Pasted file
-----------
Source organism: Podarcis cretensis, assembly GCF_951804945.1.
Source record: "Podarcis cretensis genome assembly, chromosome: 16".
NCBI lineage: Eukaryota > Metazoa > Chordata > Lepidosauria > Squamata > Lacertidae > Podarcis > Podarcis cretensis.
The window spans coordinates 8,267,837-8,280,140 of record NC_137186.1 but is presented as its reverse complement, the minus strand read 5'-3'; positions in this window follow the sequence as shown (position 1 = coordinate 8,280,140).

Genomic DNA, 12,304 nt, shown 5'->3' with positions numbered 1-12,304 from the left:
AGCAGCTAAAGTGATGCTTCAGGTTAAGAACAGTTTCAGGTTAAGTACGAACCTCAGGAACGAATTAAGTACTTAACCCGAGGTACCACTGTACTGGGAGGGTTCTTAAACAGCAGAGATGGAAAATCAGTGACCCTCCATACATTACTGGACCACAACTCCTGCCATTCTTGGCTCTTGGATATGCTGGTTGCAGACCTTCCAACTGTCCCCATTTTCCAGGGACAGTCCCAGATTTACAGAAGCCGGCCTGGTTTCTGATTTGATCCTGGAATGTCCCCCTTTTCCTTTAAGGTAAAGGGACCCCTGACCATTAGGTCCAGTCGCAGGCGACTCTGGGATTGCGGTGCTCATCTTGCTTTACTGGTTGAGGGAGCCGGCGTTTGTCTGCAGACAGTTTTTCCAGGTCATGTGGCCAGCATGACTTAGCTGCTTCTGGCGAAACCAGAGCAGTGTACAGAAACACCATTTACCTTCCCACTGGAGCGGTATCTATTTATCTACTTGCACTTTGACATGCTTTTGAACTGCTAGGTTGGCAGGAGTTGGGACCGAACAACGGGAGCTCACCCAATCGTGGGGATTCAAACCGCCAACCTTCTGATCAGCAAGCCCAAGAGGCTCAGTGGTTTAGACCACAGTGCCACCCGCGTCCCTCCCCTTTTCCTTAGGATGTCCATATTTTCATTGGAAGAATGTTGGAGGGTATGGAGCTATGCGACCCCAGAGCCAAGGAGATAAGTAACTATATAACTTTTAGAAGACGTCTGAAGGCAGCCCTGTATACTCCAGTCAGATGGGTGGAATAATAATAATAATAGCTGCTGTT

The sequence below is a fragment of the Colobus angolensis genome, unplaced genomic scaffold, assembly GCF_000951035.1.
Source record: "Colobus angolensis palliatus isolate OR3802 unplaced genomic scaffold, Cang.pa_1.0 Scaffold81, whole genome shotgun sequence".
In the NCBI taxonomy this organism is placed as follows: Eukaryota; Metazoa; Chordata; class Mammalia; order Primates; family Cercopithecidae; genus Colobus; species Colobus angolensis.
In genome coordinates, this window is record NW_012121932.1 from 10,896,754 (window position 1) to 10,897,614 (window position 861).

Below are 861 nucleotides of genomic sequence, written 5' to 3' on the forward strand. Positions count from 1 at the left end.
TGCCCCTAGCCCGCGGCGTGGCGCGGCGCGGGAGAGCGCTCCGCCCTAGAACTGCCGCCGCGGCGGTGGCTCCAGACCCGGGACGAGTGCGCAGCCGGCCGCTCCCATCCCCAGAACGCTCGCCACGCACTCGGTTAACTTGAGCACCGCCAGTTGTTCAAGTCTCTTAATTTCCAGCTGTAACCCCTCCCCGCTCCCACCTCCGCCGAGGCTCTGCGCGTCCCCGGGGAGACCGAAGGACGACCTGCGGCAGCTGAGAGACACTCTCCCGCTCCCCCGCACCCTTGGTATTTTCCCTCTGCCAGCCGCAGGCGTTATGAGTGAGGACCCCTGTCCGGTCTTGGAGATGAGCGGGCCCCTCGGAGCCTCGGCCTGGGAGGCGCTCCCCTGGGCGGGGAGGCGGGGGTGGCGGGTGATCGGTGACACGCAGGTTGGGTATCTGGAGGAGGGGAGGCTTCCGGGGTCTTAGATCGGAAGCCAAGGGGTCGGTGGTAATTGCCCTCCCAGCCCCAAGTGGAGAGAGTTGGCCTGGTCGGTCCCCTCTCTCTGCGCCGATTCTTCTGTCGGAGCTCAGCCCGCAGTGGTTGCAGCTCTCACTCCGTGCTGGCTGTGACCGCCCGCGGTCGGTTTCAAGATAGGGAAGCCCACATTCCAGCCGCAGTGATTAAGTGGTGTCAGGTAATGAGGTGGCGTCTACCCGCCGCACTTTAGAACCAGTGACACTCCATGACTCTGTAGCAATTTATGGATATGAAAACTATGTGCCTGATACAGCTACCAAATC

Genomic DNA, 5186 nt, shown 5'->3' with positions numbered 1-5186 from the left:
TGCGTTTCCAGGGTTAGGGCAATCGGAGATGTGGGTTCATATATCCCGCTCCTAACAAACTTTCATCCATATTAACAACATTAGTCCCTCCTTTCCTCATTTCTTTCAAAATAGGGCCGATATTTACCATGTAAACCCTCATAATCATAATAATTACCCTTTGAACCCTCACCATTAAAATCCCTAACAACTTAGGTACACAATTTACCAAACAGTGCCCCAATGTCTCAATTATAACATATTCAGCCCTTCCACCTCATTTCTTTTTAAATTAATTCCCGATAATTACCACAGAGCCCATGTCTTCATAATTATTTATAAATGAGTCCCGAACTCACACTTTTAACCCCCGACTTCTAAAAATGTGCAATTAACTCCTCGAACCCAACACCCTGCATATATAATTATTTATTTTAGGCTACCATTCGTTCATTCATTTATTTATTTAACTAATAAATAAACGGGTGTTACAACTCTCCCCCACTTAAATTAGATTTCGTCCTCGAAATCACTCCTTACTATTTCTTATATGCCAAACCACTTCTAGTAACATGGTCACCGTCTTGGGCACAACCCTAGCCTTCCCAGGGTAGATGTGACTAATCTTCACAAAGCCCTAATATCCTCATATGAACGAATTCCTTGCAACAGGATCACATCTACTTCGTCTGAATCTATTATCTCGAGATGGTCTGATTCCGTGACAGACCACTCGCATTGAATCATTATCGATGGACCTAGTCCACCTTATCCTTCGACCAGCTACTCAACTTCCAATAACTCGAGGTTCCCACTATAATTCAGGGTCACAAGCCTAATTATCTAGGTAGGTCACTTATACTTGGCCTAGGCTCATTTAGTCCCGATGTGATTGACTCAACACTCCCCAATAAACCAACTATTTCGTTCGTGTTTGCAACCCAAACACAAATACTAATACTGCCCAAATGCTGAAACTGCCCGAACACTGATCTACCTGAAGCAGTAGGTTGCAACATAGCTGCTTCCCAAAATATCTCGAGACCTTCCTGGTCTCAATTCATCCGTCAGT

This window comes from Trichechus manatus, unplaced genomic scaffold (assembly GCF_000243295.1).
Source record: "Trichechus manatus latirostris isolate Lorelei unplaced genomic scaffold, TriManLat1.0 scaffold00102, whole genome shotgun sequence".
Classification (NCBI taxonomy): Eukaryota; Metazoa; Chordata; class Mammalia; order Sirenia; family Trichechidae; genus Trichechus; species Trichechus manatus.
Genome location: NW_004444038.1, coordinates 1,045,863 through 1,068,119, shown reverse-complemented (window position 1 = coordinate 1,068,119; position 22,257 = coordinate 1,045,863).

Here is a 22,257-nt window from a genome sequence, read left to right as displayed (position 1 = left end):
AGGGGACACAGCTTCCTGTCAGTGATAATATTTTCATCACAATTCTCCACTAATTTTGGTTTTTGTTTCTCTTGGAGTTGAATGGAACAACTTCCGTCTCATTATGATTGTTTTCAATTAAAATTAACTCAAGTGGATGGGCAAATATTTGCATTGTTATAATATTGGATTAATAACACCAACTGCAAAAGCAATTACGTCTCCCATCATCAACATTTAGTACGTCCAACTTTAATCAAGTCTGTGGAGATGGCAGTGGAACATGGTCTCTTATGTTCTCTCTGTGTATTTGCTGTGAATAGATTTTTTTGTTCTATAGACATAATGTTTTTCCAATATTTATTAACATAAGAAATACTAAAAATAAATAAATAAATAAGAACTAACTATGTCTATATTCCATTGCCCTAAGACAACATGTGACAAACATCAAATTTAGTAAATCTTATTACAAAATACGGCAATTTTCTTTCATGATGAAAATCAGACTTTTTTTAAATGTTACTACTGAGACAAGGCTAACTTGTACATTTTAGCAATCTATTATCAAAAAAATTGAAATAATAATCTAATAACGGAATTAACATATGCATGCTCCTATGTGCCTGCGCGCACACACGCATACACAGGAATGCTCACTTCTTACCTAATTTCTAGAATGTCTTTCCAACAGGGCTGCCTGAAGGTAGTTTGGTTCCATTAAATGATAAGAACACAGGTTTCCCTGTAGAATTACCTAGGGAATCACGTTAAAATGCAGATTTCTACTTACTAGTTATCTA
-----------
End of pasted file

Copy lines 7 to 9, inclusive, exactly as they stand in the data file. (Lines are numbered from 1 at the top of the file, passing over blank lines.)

The sequence below is a fragment of the Colobus angolensis genome, unplaced genomic scaffold, assembly GCF_000951035.1.
Source record: "Colobus angolensis palliatus isolate OR3802 unplaced genomic scaffold, Cang.pa_1.0 Scaffold81, whole genome shotgun sequence".
In the NCBI taxonomy this organism is placed as follows: Eukaryota; Metazoa; Chordata; class Mammalia; order Primates; family Cercopithecidae; genus Colobus; species Colobus angolensis.